Although almonds have always made an appearance in trail mixes and snack jars, their popularity has never been as impressive as it is now. The tasty tree nut is significantly less fatty than most of its nut siblings and it can be ground up to make a gluten-free flour substitute for baking, or blitzed into a delicious versatile nut butter that is also great for baking, as well as snacking. Almond milk is often used as a substitute for cow’s milk, and as an ingredient in vegan foods. This has led to a huge increase in almond sales around the world, and on top of that, researchers have found a number of remarkable health benefits of almonds, from aiding weight loss to improving heart health…
Nutritional Value Of Almonds
Almonds are actually edible seeds that grow on trees called Prunus dulcis, or, almond trees. They are native to the Middle East, but today the US is the world’s largest producer of almonds.
Nutritional Breakdown (per 28 grams/1 ounce)
Calories – 161
Dietary fiber – 3g
Protein – 6g
Fat – 14 g
Calcium – 7% of RDI
Iron – 6% of RDI
Vitamin E – 37% of RDI
Manganese – 32% of RDI
Magnesium – 20% of RDI
Copper – 14% of RDI
Phosphorus – 14% of RDI
Where Do Almonds Come From?
Almonds originated in the Middle East and are a member of the Rosaceae family. The trees are deciduous and grow up to 15 feet (4.5 meters) tall, flowering in late winter and early spring. California produces nearly 80 per cent of the world’s supply. There are two types of almonds – sweet and bitter. The edible sweet nuts are the ones most people are familiar with. They are used as snacks and to make almond butter and almond meal. The oil of bitter almonds is used for flavor extracts and liqueurs.
Almonds can be eaten raw, blanched or roasted, and are healthiest consumed raw, without added salt or sugar. They are incredibly useful as alternative ingredients for gluten-free dieters in their many different forms, including nut butter, almond milk and almond flour (ground almonds). In fact, as a result of the increasing popularity of gluten-free diets, the demand for almonds in the US has increased by a whopping 220 per cent since 2005, according to the Department of Agriculture.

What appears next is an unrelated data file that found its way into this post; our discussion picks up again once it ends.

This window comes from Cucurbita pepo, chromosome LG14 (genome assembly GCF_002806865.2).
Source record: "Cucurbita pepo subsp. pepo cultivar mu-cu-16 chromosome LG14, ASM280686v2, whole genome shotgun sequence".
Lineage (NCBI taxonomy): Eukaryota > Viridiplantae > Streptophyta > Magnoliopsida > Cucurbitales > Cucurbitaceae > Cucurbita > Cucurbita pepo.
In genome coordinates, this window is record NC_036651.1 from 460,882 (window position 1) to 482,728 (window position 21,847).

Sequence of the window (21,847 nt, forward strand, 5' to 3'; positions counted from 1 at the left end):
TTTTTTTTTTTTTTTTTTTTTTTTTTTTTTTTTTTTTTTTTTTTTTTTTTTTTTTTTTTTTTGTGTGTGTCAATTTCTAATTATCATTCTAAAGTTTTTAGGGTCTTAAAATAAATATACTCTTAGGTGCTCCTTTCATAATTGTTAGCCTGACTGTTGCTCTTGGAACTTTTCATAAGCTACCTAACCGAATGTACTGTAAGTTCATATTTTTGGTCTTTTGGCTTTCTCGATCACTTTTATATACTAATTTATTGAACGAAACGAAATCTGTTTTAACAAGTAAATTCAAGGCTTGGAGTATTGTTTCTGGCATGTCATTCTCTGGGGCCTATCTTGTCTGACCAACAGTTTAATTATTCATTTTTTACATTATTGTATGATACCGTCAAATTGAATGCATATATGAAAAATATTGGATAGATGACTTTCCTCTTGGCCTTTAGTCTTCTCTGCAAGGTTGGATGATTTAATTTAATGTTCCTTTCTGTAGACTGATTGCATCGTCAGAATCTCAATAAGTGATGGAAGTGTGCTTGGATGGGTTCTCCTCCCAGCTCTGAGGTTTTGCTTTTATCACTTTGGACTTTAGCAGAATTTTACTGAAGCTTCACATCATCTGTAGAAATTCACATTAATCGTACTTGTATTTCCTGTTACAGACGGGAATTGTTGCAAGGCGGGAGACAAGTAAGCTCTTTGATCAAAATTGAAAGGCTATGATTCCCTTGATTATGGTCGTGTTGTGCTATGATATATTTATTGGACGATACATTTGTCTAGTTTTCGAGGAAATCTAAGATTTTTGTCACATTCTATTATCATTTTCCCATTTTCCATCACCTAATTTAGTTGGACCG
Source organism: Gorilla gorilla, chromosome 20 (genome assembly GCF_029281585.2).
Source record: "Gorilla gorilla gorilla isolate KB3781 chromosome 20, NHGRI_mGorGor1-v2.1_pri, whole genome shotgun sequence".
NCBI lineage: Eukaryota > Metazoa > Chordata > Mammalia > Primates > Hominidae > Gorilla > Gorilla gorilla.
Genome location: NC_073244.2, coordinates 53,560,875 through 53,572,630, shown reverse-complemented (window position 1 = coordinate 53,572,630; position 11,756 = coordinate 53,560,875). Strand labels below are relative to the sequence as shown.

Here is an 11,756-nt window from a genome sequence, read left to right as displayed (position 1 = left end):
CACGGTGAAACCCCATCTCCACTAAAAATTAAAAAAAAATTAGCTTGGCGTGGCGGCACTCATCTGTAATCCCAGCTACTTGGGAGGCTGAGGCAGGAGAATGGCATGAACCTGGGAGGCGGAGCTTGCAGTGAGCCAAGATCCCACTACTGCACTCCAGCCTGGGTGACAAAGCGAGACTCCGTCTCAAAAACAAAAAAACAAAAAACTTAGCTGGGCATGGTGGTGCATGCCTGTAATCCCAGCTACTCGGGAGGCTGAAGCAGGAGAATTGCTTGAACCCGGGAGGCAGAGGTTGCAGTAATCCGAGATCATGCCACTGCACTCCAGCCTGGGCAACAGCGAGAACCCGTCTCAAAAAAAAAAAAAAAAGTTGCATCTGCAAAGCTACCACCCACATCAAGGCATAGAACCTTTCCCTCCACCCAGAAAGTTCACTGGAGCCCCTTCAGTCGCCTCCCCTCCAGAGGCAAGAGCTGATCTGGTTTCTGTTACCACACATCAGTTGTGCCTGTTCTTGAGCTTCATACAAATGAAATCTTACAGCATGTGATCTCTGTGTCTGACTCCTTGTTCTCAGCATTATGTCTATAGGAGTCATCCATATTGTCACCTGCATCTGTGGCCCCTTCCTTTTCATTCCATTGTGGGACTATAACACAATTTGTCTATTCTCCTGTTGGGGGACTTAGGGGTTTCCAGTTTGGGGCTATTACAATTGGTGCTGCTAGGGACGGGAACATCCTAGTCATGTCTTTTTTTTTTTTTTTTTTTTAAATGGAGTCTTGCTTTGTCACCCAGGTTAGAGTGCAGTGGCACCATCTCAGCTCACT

Health Benefits Of Almonds
Almonds are somewhat of a power-nut, often mentioned and used by healthy food bloggers and fitness trainers. They are known to feed muscles the healthy nutrients they need to recover and build, as well as helping to prevent heart attacks and reducing the amount of bad cholesterol produced in the body. They contain healthy fat that assists brain functionality, and they can also help strengthen bones and teeth. Check out these impressive six health benefits…
1. Almonds Reduce Oxidative Stress
Eating almonds is a great way to combat oxidative stress, with over 20 types of antioxidants and 37 per cent of your recommended daily Vitamin E intake per 30g (1 oz). Oxidative stress is caused by a lack of antioxidants in the body and is believed to be a significant factor in ageing and disease. Using biomarkers, a decrease in oxidative stress has been linked with almond consumption in several studies. The majority of antioxidants in almonds are found in the skin, while Vitamin E is concentrated in almond meat, making whole un-blanched almonds the best choice.